How will proposed changes to the premedical curriculum affect the chemistry curriculum? The Association of American Medical Colleges (AAMC) and Howard Hughes Medical Institute (HHMI) released a report in 2009 entitled “Scientific Foundations for Future Physicians” (full report accessible at www.hhmi.org/grants/pdf/08-209_AAMC‑HHMI_report.pdf). The report contains recommendations for the scientific competencies deemed essential for medical students as well as students preparing to enter medical school. The report grew out of a concern that premedical course requirements “have been static for decades” and “may not reflect the essential competencies every entering medical student must have mastered, today and in the future.”
The overarching competency at the time of entry into medical school, as articulated in this report, is to “demonstrate both knowledge and ability to use basic principles of mathematics and statistics, physics, chemistry, biochemistry, and biology needed for the application of the sciences to human health and disease” as well as to “demonstrate observational and analytical skills and the ability to apply those skills and principles to biological situations.” The recommendations contained within the AAMC-HHMI report will inform the development of the new Medical College Admission Test (MCAT), due for release in 2015. Any changes to the MCAT and medical school entry requirements have the potential to affect the course of study undertaken by undergraduate premedical students.
After the release of the report, the ACS Committee on Professional Training and the Society Committee on Education formed a joint task force to examine the chemistry-related recommendations embedded in the report. The task force is focused on the premedical chemistry curriculum rather than the medical school curriculum, both of which are addressed in this report. Competency E4: “Demonstrate knowledge of basic principles of chemistry and some of their applications to the understanding of living systems” and Competency E5: “Demonstrate knowledge of how biomolecules contribute to the structure and function of cells” are the premedical competencies most specifically applicable to chemistry. The authors of the report recognize that a new approach to assessment will be needed to evaluate a competency-based approach to premedical education.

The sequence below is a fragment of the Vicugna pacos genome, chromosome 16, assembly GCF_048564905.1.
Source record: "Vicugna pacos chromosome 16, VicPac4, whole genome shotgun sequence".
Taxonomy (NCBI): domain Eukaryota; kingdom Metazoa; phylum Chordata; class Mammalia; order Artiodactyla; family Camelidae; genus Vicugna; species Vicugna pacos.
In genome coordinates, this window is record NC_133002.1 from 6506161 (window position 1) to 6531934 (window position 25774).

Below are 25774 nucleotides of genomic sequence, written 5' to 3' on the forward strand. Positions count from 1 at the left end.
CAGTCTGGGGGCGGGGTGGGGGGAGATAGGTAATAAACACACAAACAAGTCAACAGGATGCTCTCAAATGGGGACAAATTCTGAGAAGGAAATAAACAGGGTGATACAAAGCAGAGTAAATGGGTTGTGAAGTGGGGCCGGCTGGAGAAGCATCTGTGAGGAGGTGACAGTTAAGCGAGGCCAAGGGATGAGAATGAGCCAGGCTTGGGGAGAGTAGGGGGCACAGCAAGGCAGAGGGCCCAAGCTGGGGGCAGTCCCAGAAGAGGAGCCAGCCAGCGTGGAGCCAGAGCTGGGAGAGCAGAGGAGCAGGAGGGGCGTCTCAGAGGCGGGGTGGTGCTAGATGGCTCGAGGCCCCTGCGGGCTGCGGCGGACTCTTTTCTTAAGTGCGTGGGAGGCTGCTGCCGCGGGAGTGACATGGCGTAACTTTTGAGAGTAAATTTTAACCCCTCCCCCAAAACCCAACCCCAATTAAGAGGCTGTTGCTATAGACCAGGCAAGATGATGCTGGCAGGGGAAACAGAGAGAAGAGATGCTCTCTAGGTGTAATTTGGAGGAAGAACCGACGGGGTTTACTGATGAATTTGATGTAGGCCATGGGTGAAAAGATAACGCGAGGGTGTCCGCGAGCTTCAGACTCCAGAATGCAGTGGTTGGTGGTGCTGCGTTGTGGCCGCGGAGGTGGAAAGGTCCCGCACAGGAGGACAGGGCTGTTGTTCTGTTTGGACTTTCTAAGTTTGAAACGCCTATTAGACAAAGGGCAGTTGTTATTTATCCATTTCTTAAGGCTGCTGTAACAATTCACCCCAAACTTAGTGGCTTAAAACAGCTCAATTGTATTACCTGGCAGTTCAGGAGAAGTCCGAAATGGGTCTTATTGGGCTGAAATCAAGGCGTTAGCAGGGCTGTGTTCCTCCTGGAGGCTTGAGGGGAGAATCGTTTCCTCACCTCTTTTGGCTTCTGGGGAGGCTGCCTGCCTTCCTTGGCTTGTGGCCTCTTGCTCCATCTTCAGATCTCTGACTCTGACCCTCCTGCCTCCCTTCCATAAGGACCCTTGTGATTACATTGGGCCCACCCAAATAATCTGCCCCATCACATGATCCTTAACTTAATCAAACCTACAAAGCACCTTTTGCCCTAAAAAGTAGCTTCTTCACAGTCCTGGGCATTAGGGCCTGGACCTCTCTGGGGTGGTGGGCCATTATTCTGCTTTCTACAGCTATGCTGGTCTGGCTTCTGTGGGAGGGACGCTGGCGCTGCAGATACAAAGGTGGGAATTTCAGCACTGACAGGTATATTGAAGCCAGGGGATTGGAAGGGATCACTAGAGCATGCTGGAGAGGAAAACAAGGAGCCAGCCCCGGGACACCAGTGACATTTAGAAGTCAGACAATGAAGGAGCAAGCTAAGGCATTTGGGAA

The task force has established contacts with AAMC and HHMI, is investigating innovative curricular models designed to meet the needs of preprofessional students in chemistry, and is exploring ways to share information regarding the proposed changes with the chemistry community. In addition to this Comment, symposia are being planned for the 2012 Biennial Conference on Chemical Education and the fall 2012 ACS national meeting in Philadelphia.
AAMC is addressing two major objectives: revising the MCAT and working with medical schools to shift admission requirements from specific courses to competencies. Revision of the MCAT is spearheaded by MR5, a 22-member committee that has drafted preliminary recommendations regarding the content and format of the new exam. The MR5 committee is proposing that the revised exam consist of four sections: molecular, cellular, and organismal properties of living systems; physical, chemical, and biochemical properties of living systems; behavioral and social sciences principles; and critical analysis and reasoning skills. Questions related to all four of these areas will call for the application of scientific reasoning skills, scientific research, and statistical methods.
HHMI is funding curricular innovations at four universities in response to “Scientific Foundations for Future Physicians.” Most relevant to chemistry is a project at Purdue University. The university is adapting an existing prepharmacy curriculum consisting of one semester of general chemistry, two semesters of organic chemistry, and one semester of biochemistry to a competency-based sequence relevant to premedical students.
Several institutions have already introduced variations on the traditional core chemistry curriculum of a two-semester general chemistry course followed by two semesters of organic chemistry. Juniata College, for example, offers bioorganic chemistry as the first-year course, followed by inorganic and analytical chemistry in the sophomore year. General chemistry concepts are integrated throughout the first two years. The University of Memphis has modified its full-year organic chemistry course into a two-semester sequence including Foundations of Organic Chemistry followed by Foundations of Bioorganic Chemistry.
The task force continues to gather information on innovative programs and to identify ways in which ACS can assist chemistry departments in meeting the needs of students intending to enter the health professions, who typically constitute a significant percentage of students in general and organic chemistry courses. If your institution offers a chemistry curriculum for preprofessional students or you have ideas regarding ACS’s role in addressing the recommendations in “Scientific Foundations for Future Physicians,” please contact the task force at email@example.com.
Chemical & Engineering News; ISSN 0009-2347
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